Both a transliterator and a diacritic remover. For Latin letters, removes diacritics. For other alphabets, does some kind of trans­literation – optionally with a couple of very useful non-ASCII letters and symbols that are a bit unwieldy otherwise. For symbols, either finds a semantic approxi­mation or a graphical one. For CJK characters, just prints the code point.


For letters in scripts that have a pre-existing trans­literation scheme into basic ASCII, follows that. If there isn't one, an ad-hoc trans­literation scheme is improvised, typically following examples set by Unicode character names. In any case, trans­literation attempts to be by meaning or sound, not graphical appearance.

For symbols: if a symbol has a clear meaning that's easily representable in ASCII, it's turned into that: ≠ becomes =/=, ± becomes +/-, ÷ becomes /, © becomes (c) and so on. For some math symbols, their HTML entity name or LaTeX name is used: ∈ becomes isin and ∴ becomes there4. For other symbols, an attempt is made at a rendition in plain ASCII, but there are clear limits: ← and → become <- and ->, but ↑ and ↓ become /|\ and \|/, and ░▒▓ become %X#.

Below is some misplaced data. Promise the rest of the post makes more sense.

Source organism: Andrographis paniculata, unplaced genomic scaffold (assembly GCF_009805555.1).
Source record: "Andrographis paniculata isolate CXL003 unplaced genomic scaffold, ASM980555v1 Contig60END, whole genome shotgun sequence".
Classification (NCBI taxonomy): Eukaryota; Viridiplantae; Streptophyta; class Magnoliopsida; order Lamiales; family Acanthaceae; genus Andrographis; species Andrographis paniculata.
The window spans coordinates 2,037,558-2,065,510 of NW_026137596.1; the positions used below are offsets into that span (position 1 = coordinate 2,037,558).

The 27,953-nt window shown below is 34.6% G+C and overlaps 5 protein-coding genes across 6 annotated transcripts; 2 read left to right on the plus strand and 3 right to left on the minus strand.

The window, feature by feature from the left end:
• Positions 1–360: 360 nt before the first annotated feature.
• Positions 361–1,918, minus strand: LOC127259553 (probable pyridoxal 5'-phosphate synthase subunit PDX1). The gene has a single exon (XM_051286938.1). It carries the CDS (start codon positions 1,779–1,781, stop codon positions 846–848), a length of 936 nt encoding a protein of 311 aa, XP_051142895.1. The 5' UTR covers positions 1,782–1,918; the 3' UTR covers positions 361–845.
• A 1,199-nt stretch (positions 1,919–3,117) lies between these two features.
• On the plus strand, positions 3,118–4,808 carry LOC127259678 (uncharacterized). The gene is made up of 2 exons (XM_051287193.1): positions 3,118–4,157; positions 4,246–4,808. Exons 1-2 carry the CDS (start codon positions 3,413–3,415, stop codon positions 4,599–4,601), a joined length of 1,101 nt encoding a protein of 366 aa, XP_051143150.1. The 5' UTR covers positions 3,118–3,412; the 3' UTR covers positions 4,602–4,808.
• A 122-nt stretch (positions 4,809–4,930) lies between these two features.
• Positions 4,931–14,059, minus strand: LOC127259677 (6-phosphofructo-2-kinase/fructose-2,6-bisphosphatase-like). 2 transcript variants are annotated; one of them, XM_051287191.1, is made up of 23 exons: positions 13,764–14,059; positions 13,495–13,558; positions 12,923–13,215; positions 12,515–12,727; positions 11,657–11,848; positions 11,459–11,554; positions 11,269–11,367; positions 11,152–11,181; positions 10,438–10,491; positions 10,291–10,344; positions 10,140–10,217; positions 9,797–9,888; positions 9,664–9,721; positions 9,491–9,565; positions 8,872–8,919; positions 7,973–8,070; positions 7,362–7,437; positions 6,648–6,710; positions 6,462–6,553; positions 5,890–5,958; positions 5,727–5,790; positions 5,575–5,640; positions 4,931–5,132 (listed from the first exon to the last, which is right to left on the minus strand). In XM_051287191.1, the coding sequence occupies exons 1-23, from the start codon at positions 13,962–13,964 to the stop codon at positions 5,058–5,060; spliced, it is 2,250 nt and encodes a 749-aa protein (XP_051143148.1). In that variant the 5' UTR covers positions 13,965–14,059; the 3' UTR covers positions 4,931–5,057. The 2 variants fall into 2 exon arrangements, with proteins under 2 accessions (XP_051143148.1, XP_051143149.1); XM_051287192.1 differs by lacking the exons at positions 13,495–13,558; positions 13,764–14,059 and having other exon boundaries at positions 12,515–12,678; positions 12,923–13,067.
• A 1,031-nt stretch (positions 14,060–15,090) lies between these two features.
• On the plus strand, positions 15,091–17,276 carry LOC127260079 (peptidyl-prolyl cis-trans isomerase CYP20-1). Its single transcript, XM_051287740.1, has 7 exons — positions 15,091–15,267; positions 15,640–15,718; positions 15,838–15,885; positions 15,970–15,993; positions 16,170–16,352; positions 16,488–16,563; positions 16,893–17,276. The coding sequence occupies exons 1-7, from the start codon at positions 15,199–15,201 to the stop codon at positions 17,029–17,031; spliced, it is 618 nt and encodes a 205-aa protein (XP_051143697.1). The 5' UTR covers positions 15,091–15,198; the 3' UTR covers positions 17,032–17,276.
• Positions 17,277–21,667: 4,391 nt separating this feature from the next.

For Chinese and Japanese characters, Egyptian hieroglyphs and Sumerian characters, trans­literation breaks down and this system only prints out the Unicode code point of the characters.

If the "Allow a very limited set of non-ASCII symbols" checkbox is checked, a small set of non-ASCII characters are enabled. These have been carefully selected and are used only when trans­literating other scripts and graphical symbols, and have been specifically chosen to provide further context for ambiguous trans­literations – for example, ê and ô are enabled to trans­literate Greek η and ω, distin­guishing them from ε and ο. If this is turned off, sensible pure-ASCII trans­literations are provided anyway, but they might be uglier and/or more ambiguous.

The extra characters:
· ‘ ’ ‾ ■ □ ∧ ∨ ÂâÊêÎîÔôÛû ÖöÜü Č芚Žž Əə
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